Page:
I don’t know about you, but I don’t feel like I see women wearing hats much anymore. As a child, we once lived with my grandmother for about six months while our house was being built and my favorite thing to do was play in her hat closet.
After she passed away, I was blessed with some of the hats from that closet. I promised myself I would start wearing them when I turned 50. Well, that was 10 years ago, and I can count on one hand how many times I’ve worn one of the hats.
Maybe I don’t wear them because I live in Arizona, and she lived in Wisconsin. Several of the hats are for colder weather, which we rarely have here. Maybe I don’t wear them because I feel like they have to be kept for a special occasion. Or maybe I don’t wear them because I feel like I stick out too much in a crowd.
The last couple of times I wore one was to a Women’s Breakfast and a Ladies’ Tea at our church. Both times many women, even those I didn’t yet know, made a point to stop and tell me how nice my hat looked. Or to tell me that some women don’t think they look good in hats, but my hats look great on me!
Yet when I look around when I am out and about, I don’t see many hats being worn. Only one other woman was wearing a hat at both of my church events. But when I do see another woman wearing a hat, I usually think: Nice! That looks so stylish! She looks wonderful! I wonder where she got that cool hat! Why don’t I wear hats more often?
When I played with my grandmother’s hats as a kid, they were mostly in their own boxes. She stored them in an upstairs bedroom in a small walk-in closet. There were shelves on both sides of the closet with no hanging bars, so I called it her hat closet. It felt special just to be in there! You can hear a story about my grandmother, and me wearing one of her hats, on my YouTube channel.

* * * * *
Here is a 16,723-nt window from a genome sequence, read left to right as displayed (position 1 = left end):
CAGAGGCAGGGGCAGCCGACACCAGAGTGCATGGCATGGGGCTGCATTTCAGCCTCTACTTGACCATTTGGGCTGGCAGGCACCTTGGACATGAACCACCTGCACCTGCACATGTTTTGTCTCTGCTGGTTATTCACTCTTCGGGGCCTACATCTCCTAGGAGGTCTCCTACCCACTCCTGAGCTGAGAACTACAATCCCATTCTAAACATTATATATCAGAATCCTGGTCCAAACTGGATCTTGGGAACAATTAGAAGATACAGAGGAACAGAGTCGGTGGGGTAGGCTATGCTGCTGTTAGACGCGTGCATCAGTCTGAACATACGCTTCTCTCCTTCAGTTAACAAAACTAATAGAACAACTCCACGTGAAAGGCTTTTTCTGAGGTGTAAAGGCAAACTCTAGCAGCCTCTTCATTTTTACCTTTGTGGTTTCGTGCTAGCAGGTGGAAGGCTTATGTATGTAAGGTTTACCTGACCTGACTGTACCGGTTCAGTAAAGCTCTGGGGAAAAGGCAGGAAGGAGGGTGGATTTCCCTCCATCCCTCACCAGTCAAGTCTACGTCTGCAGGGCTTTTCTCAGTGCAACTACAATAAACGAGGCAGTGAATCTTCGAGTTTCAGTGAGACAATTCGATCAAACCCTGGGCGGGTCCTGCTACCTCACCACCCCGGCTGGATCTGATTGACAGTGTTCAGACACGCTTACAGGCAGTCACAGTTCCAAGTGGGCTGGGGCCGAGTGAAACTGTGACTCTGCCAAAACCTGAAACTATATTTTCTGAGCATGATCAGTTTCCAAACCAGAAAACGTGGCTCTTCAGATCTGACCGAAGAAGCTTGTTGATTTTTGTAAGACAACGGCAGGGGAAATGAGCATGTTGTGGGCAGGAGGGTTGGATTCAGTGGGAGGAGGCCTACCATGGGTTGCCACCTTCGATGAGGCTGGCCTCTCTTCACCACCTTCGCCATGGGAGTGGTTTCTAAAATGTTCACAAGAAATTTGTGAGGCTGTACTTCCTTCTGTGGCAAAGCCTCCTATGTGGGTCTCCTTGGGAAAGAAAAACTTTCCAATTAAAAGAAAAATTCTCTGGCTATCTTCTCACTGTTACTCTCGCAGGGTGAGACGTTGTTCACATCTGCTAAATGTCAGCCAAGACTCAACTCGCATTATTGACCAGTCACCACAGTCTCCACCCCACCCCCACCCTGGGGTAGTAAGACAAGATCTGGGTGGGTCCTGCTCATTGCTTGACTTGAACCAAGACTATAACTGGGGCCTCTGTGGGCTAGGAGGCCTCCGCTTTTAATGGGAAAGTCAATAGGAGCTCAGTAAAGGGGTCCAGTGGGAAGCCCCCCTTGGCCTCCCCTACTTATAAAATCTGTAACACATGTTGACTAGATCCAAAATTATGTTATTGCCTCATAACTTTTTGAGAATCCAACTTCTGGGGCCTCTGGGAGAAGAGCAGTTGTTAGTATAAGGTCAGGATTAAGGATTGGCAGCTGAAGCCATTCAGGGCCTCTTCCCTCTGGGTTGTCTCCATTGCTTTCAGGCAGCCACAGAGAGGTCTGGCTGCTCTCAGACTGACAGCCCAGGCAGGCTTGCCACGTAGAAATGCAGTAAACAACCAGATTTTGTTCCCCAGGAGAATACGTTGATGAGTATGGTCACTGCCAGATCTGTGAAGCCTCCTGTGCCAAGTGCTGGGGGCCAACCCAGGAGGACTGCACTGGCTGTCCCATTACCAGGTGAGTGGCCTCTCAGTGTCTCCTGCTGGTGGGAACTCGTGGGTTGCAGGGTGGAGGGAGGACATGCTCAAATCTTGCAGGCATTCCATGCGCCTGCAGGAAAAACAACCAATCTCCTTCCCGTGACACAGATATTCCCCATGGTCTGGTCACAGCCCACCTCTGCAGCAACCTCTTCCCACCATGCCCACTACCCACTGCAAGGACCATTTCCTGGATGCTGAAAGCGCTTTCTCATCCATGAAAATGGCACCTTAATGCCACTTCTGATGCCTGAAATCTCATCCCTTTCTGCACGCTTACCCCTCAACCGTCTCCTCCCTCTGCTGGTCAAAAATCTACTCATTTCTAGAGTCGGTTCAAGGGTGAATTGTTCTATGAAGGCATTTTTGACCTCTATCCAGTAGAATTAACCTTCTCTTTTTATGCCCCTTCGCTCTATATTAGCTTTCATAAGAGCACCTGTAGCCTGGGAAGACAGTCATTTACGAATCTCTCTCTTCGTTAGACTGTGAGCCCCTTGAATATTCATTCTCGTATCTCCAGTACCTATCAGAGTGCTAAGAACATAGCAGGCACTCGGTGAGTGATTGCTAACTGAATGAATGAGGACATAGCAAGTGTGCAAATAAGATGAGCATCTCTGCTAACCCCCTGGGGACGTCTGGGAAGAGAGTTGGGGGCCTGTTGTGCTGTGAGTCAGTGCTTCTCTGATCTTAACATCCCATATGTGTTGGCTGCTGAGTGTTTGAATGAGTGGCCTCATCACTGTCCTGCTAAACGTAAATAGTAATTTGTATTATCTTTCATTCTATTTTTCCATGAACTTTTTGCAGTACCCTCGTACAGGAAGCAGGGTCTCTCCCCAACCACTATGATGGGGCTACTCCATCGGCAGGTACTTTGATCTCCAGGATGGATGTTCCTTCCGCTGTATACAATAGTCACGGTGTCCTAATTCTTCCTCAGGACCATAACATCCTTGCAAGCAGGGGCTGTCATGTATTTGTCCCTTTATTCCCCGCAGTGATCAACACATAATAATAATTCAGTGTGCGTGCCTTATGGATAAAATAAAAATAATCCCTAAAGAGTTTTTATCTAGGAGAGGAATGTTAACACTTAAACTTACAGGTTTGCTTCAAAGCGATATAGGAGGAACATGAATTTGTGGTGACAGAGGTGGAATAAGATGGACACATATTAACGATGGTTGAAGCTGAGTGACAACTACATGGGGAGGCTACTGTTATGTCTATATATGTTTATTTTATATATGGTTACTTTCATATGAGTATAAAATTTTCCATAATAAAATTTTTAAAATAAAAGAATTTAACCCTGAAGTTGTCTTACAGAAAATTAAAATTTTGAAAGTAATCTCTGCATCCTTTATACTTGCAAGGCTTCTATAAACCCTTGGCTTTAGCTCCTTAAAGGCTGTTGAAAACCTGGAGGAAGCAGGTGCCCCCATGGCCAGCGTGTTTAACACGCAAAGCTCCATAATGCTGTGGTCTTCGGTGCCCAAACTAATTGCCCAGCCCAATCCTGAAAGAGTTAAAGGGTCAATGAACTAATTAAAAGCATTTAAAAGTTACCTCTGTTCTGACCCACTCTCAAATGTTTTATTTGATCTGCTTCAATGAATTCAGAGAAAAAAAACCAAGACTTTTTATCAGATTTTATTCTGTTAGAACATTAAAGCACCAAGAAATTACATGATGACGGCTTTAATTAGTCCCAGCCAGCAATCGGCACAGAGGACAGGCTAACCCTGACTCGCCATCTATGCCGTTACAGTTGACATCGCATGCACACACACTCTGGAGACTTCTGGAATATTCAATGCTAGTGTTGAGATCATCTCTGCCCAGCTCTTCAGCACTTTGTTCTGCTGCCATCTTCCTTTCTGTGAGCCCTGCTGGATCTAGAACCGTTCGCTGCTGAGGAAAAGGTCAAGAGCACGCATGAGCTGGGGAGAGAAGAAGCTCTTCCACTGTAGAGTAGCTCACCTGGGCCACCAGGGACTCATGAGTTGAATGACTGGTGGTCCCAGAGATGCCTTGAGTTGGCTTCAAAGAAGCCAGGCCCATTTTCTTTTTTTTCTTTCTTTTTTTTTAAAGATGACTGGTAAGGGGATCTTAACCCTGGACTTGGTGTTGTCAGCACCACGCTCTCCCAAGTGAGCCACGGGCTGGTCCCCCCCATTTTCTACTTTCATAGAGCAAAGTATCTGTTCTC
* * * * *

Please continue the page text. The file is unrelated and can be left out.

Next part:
As a child, I had no idea there were names for each of the hat styles. I am still learning but have come to realize some of my favorites. I love the Fedora, a wool, wide-brimmed hat that always seemed like a fancy cowgirl hat. The Newsboy and Beret hats I love but because of their winter fabrics (a wool cable sweater fabric and a lovely mohair), I can hardly ever wear them in Arizona.
One drawback for me is that some hats flatten my hair on top which is probably why I especially like the Gatsby Cloche hat because its design doesn’t even allow the top of the hat to touch my hair.
Some of Grandma’s hats went to the family cottage, where we kids were allowed to use them for dress-up playtime. What a treat! Some were velvet, some had a brooch on the side, some had netting or flowers, and others were straw, garden, or derby hats.
Hats were a common part of women’s attire back then and like most fashion items, I assume they will keep going in and out of style. I keep thinking of them as a tribute to my grandmother. After all, some of them are almost 100 years old now!
I’ve decided that treasures like these, even if they’re a treasure just to me, are meant to be enjoyed so I am trying to wear my hats more often than Easter, Mother’s Day, and church events. I’m also thinking about a way to display some of them in my home. That way I will see them often and be more likely to wear them.
I have also realized that this family heirloom collection is something I want to share with my daughter and her daughter so I am putting that in writing on a Personal Property Disposition List. After all, some of these intentions need to be put down on paper or no one will ever know about them!
Surprisingly, or not, it is the personal items, “the stuff,” as I often refer to it, that cause the most anguish in families after someone has passed away. What one person prioritizes, another does not. I remember cringing when I learned that my father had thrown away boxes of slides after my grandmother died. I would have loved to have perused, reminisced, and kept some of them.
One of my clients walked his adult children through his home to clarify values and ask what they wanted as he wrote his estate planning wishes. Another had her daughter go through her jewelry to immediately begin enjoying some pieces she no longer wore.
We all have different situations and unique solutions, but we need to think about them to make the decisions that matter to us. Whether you have hats, other family memory items, or things of value, I encourage you to have a conversation with yourself about your wishes and how/when you will express them. If you would like some assistance, I have tools to help you with those decisions.
I’m curious what hat stories you have in your life. Maybe they are a more common part of your attire where you live? And what about the “non-hat” items in your family? Have you decided what to do with them? How have heirloom items been distributed in your family?